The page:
‘There’s no question of SP joining UPA govt’
Bonhomie aimed at mustering numbers for the Presidential election.lucknow Updated: May 23, 2012 23:37 IST
The dinner at Tuesday’s high table might not prove to be sumptuous enough to bring Samajwadi Party (SP) president Mulayam Singh Yadav to the UPA fold.
A day after the much-hyped event in Delhi marked three years of UPA-II, SP general secretary and Rajya Sabha member Ram Gopal Yadav ruled out his cousin Mulayam joining the Manmohan Singh government.
“There is no question of his joining the UPA government. We have attended dinners in the past also, as we are extending outside support to the UPA.”
This round of dinner diplomacy, however, is aimed at mustering numbers for the forthcoming Presidential election, which remains UPA’s immediate concern. Mulayam’s support can bail it out of the crisis borne of ally Mamata Banerjee blowing-hot blowing-cold.
Though there has been no formal arrangement, but Mulayam would, in return, expect the Centre to bail out UP from the financial crunch as the new chief minister, Akhilesh Yadav, would need funds to deliver. The CM had recently met the PM with a wishlist.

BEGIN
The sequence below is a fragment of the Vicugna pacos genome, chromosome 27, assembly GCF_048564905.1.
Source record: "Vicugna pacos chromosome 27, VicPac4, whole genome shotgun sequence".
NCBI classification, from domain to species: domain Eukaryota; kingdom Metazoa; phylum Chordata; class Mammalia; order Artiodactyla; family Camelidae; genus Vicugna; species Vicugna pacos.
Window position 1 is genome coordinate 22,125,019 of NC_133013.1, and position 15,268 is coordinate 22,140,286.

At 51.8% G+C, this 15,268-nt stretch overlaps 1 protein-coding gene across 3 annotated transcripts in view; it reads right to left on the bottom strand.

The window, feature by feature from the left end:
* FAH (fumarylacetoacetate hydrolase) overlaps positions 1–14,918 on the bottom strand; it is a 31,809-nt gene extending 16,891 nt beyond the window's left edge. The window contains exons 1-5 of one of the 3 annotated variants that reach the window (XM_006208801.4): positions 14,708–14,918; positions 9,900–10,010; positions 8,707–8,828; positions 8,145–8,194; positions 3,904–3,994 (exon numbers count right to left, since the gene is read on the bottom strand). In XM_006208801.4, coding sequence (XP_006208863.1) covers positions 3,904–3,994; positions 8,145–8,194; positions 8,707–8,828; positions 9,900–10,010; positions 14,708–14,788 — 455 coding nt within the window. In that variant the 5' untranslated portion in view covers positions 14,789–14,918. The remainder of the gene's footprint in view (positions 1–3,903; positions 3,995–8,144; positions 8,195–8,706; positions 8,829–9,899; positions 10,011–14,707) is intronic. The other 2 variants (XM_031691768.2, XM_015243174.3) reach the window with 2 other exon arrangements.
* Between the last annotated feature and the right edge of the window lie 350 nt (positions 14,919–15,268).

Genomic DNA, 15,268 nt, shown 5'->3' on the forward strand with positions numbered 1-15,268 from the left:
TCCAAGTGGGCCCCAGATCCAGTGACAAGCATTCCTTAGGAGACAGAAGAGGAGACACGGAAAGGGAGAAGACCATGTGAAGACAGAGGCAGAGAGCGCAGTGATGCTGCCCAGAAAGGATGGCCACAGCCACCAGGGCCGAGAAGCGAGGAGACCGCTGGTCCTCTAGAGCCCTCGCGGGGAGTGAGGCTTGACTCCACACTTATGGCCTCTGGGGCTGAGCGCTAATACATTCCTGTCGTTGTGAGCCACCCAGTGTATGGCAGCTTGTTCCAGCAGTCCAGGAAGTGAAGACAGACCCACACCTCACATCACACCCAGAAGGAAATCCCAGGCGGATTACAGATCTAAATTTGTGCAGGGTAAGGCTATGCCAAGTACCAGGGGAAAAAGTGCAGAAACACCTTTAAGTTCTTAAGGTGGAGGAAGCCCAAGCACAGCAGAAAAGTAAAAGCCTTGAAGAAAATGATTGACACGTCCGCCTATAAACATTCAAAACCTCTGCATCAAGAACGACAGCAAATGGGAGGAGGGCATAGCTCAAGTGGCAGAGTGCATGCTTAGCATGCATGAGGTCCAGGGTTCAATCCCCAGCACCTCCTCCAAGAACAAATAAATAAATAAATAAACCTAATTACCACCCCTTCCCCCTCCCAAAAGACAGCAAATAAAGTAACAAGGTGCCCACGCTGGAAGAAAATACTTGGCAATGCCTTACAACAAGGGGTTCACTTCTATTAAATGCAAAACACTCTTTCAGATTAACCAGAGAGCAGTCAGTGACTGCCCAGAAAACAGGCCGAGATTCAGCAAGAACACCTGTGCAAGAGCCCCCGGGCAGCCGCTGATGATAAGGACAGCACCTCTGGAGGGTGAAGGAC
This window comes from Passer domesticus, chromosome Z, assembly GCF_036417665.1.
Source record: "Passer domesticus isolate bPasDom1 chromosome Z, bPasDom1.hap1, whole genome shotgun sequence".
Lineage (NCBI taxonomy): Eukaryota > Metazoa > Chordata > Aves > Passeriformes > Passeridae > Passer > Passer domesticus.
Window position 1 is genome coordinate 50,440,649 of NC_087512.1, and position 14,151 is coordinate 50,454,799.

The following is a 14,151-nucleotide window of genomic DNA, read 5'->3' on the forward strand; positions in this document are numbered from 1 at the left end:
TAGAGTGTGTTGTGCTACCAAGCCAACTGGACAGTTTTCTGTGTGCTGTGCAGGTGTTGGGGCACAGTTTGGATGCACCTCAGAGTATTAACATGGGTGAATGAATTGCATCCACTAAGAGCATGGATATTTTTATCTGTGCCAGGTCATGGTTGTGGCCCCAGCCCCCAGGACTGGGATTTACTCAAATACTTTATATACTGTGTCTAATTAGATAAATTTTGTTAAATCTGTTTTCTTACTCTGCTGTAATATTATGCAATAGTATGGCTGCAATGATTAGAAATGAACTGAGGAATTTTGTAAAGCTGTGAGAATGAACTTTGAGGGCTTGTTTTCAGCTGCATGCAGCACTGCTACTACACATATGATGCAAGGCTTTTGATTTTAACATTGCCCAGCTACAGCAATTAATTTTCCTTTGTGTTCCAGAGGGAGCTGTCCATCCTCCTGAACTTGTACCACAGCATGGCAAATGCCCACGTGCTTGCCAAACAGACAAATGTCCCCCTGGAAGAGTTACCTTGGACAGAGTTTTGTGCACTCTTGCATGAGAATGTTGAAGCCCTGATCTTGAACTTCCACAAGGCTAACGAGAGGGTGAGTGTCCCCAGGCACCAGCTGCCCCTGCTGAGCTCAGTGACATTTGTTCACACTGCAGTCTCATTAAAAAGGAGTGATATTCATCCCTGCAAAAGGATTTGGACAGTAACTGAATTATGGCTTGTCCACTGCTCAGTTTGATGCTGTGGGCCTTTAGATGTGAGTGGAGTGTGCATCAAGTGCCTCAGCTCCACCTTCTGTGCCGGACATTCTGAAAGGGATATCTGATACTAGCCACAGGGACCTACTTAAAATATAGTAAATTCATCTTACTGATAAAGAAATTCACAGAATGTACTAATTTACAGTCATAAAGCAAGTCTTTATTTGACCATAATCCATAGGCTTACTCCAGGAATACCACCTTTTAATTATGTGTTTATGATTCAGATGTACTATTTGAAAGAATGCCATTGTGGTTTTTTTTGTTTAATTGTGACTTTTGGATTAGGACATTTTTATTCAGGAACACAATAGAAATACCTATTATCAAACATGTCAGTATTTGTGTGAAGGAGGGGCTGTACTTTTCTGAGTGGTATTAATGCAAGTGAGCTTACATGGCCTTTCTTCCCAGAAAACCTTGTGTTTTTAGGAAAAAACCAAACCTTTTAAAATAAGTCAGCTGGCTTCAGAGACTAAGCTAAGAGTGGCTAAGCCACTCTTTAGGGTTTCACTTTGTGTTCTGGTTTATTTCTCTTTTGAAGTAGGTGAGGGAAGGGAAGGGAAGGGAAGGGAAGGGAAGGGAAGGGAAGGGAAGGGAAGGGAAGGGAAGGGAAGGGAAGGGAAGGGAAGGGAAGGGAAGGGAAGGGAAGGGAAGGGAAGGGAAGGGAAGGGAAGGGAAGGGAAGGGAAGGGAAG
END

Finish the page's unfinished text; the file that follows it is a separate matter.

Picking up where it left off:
Apparently, the Centre-state bonhomie is working both ways.
While the CM has already issued directives to fast-track pending projects in Rae Bareli and Amethi, the Lok Sabha constituencies of UPA chairperson Sonia Gandhi and her son and Congress general secretary Rahul Gandhi, the Centre has sanctioned R4,600 crore for the implementation of the NRHM scheme, despite the scam slur.
Party leaders in the state, too, refused to buy the Mulayam-joining-UPA buzz. SP spokes-person Rajendra Choudhary said, “We are in the process of expanding our party base to remove the tag of being just a regional force. Why should he (Mulayam) join the coalition at this juncture?”
The SP had won 23 Lok Sabha seats in 2009 and is confident of improving its tally on the basis of the ‘performance of the government under the leadership of Akhilesh Yadav’.
SP MP Naresh Agarwal also said, “There is no question of joining the government.”